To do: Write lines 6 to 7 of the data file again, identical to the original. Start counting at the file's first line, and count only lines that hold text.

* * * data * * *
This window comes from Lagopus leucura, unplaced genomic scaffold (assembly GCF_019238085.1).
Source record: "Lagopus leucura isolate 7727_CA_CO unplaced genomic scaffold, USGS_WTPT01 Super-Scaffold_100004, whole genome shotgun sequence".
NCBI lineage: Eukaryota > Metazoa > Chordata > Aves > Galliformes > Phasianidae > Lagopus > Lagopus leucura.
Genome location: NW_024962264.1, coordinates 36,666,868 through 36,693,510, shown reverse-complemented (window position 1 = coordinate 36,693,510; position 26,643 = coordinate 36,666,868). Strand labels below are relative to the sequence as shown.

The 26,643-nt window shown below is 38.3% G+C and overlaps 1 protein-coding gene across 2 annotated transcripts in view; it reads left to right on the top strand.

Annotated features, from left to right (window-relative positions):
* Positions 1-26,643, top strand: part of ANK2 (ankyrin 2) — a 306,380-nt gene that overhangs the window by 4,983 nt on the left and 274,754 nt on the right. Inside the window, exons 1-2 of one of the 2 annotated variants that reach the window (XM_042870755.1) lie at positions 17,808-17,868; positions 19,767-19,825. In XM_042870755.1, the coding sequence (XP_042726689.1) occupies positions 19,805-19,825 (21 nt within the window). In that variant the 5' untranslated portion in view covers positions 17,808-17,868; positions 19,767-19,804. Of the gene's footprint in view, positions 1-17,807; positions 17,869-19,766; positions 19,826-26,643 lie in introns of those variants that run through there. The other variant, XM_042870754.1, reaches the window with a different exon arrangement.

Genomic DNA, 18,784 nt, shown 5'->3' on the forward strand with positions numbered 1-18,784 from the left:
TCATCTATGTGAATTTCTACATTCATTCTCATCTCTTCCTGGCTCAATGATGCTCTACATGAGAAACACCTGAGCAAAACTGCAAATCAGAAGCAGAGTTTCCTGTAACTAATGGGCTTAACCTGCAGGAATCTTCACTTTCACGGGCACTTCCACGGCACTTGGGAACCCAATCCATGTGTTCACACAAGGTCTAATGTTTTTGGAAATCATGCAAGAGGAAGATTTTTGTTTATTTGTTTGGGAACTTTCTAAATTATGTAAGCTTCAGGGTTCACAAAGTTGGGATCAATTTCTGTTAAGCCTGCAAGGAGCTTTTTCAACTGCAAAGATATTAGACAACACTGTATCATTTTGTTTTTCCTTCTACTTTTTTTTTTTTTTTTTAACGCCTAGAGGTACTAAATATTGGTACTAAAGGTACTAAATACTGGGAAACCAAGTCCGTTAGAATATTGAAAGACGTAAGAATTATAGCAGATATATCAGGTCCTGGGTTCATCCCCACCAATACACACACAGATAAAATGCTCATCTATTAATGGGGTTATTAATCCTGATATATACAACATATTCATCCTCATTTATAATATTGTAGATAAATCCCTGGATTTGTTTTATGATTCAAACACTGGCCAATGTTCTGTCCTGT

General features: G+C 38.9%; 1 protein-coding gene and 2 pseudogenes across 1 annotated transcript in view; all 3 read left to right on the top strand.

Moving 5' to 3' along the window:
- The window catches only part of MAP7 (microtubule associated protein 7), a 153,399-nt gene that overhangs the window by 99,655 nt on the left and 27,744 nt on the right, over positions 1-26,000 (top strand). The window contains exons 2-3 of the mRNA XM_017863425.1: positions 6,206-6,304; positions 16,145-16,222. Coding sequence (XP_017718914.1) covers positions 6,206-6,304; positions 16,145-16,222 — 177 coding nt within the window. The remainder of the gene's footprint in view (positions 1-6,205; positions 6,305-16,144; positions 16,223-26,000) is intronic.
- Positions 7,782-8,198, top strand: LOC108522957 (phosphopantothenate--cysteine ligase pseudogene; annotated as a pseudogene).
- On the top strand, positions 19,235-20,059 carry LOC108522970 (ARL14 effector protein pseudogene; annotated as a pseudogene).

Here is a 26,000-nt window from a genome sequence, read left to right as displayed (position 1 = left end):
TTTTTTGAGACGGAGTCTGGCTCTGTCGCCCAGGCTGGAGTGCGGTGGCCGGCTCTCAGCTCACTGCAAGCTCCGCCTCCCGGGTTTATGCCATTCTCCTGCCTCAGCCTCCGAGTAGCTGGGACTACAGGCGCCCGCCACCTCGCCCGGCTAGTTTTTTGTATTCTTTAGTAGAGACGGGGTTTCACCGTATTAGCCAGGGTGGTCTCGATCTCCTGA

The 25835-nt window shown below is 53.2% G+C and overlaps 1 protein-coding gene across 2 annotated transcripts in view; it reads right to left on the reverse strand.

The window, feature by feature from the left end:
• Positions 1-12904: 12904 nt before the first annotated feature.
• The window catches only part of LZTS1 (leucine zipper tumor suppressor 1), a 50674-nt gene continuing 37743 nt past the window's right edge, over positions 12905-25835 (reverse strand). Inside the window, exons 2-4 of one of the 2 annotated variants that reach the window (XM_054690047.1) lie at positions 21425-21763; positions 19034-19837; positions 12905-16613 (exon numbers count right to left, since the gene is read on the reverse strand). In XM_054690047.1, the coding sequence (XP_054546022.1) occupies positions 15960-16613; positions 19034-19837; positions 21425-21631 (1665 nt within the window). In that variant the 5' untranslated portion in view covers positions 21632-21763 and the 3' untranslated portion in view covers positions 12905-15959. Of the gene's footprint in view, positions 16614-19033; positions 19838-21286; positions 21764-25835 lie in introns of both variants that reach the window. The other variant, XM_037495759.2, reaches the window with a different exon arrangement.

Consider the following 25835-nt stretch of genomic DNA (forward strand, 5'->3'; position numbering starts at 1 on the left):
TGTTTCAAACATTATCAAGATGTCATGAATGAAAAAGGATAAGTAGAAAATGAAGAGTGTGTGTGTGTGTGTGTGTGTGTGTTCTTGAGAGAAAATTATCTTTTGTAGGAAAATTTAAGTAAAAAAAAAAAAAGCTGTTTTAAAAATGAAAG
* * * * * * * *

Annotated features, from left to right (window-relative positions):
* Positions 1-26,643, top strand: part of ANK2 (ankyrin 2) — a 306,380-nt gene that overhangs the window by 4,983 nt on the left and 274,754 nt on the right. Inside the window, exons 1-2 of one of the 2 annotated variants that reach the window (XM_042870755.1) lie at positions 17,808-17,868; positions 19,767-19,825. In XM_042870755.1, the coding sequence (XP_042726689.1) occupies positions 19,805-19,825 (21 nt within the window). In that variant the 5' untranslated portion in view covers positions 17,808-17,868; positions 19,767-19,804. Of the gene's footprint in view, positions 1-17,807; positions 17,869-19,766; positions 19,826-26,643 lie in introns of those variants that run through there. The other variant, XM_042870754.1, reaches the window with a different exon arrangement.